Outside Universal, my other mentors include Sally-Anne Gross, Matt Ross, Paul Heard [ex-M People/MPH Productions] and Will Bloomfield from the Richard Antwi Scholarship committee, and it’s comforting to be able to touch base with them regularly and still have their support beyond graduating last October.


What are your ambitions?

Since childhood, my ambitions have always involved honouring my creativity in whatever way that manifests. I’m not afraid of change, nor am I afraid to fail or start
again, so long as I’m living in my purpose.

I live quite holistically, since having an experience with burnout a few years ago, so having a good work/life balance are key factors for me as I continue in this industry.

Music has always been my first love, and in the next 10 years I’ll definitely fulfill those artistic goals, putting all my years of learning into practice.

“I want to carry on lending my voice, doing the research and internal work, platforming others and also championing the movement towards equity.”

I’m also interested in further developing my youth outreach activity, as I know how hard it can be to navigate this industry when you first start out, have absolutely no clue what you’re doing and have no connections.

I’m going to continue to focus on creating more safe spaces, particularly for Black women in music, across all intersections.

There’s still so much more to unpack in terms of our unique experiences in this industry, which are often related to the combination of inequalities due to gender and race. However, there’s also room to celebrate the contributions of Black British women in wider culture, and I want to carry on lending my voice, doing the research and internal work, platforming others and also championing the movement towards equity.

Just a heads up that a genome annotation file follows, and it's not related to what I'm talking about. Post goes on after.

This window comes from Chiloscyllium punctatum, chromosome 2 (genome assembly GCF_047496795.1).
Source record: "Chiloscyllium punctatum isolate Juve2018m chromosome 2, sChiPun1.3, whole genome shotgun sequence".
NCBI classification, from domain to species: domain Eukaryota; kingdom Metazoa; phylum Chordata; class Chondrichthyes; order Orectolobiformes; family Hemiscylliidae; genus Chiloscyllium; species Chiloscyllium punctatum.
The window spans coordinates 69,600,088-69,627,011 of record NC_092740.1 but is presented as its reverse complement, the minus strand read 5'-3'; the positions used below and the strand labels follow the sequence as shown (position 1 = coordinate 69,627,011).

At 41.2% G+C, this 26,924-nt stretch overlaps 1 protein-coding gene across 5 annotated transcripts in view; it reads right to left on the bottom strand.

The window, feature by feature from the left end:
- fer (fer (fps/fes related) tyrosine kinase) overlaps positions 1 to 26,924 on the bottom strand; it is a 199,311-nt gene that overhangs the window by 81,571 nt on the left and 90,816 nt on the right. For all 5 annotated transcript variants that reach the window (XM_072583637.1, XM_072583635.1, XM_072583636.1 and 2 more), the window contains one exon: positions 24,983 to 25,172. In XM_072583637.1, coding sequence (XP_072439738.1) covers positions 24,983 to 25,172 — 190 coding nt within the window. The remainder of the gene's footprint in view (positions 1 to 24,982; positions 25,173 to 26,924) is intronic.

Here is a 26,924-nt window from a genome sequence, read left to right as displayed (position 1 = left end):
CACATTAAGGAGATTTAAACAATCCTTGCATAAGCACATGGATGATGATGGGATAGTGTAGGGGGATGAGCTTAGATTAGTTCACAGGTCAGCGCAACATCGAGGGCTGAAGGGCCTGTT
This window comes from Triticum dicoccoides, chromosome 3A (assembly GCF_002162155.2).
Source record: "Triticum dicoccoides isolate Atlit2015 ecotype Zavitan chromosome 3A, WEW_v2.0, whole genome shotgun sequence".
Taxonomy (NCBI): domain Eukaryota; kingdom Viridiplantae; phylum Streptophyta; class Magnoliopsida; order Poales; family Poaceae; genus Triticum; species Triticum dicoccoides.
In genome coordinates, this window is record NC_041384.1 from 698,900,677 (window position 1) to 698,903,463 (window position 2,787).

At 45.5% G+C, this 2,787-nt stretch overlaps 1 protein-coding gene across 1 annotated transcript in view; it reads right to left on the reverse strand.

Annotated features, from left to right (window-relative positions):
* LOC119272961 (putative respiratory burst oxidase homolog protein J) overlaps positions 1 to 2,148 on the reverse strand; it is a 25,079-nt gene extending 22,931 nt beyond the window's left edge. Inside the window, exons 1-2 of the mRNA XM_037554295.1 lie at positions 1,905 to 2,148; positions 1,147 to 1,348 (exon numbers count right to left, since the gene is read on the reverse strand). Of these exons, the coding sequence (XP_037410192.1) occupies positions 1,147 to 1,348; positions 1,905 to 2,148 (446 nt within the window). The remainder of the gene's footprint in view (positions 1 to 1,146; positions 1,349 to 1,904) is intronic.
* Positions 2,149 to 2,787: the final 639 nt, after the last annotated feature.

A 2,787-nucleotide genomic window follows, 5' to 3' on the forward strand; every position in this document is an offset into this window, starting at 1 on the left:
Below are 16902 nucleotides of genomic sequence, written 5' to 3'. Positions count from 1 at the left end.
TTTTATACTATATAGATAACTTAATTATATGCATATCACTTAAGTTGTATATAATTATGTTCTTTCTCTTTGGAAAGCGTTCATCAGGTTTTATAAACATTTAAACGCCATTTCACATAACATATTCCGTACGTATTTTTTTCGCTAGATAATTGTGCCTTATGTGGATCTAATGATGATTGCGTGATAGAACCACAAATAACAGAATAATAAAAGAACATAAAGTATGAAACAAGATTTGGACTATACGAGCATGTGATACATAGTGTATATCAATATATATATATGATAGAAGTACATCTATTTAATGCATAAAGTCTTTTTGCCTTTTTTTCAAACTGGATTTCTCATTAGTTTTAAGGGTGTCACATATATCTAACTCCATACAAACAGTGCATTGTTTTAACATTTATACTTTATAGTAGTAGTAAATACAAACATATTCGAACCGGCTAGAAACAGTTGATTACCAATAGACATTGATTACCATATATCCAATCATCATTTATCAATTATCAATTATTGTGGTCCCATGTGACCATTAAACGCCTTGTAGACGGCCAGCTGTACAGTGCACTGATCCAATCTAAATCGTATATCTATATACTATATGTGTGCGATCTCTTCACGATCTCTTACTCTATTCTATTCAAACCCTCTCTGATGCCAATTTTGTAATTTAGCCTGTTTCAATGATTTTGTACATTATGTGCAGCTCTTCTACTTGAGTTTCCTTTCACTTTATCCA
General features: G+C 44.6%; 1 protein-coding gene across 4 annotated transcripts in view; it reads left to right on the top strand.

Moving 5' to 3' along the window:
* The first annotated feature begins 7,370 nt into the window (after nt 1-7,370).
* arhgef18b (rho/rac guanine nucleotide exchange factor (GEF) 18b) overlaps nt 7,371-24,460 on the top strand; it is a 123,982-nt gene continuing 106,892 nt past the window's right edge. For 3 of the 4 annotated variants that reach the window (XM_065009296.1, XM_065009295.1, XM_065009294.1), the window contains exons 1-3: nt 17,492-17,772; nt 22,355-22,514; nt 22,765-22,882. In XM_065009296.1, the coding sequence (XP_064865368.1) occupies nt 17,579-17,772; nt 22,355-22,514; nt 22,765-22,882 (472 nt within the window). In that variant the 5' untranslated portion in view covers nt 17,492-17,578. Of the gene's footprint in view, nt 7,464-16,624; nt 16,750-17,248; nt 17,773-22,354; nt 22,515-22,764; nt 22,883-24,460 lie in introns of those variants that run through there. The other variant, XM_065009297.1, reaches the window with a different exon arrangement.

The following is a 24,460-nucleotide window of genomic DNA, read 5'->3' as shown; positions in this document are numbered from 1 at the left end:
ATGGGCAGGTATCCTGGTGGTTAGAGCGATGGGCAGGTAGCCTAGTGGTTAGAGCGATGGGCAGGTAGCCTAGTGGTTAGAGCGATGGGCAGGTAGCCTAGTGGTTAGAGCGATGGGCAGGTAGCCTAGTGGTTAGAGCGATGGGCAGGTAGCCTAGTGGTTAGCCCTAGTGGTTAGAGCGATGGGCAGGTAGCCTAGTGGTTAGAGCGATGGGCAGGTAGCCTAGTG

What’s the one thing that you think really needs fixing in the music business right now?

As mentioned earlier, the 2020 Black Lives Matter protests, along with The Show Must Be Paused Blackout Tuesday moment, really put a lot of things in perspective for me.

I did a panel with Mulika Sannie and Keith Harris OBE around that time and it was a very honest conversation about the conditions of Black people within the music industry, both behind the scenes and out front. It was and still is shocking when you start to dissect where power sits, which is disproportionate to the creative, cultural and spiritual contributions of Black people in contemporary music.

“Black women want the same opportunities as everyone else, the chance to economically participate and take up space in the vast musical genres and popular culture they helped build and continue to shape.”

I recognise that a lot of difficult conversations have been had – and are still ongoing. A lot of learning and unlearning has taken place, which is great to see. But one thing that sticks out to me from the research I did on Black British women in music is how Black women are rarely on label rosters, not seen as priority artists and not in positions of seniority across the major and independent labels as well as the music trade bodies.

Black women want the same opportunities as everyone else, the chance to economically participate and take up space in the vast musical genres and popular culture they helped build and continue to shape.

For me, that’s the one thing that music industry leaders and the music business as a whole needs to address and fix right now, with real care and careful consideration.Music Business Worldwide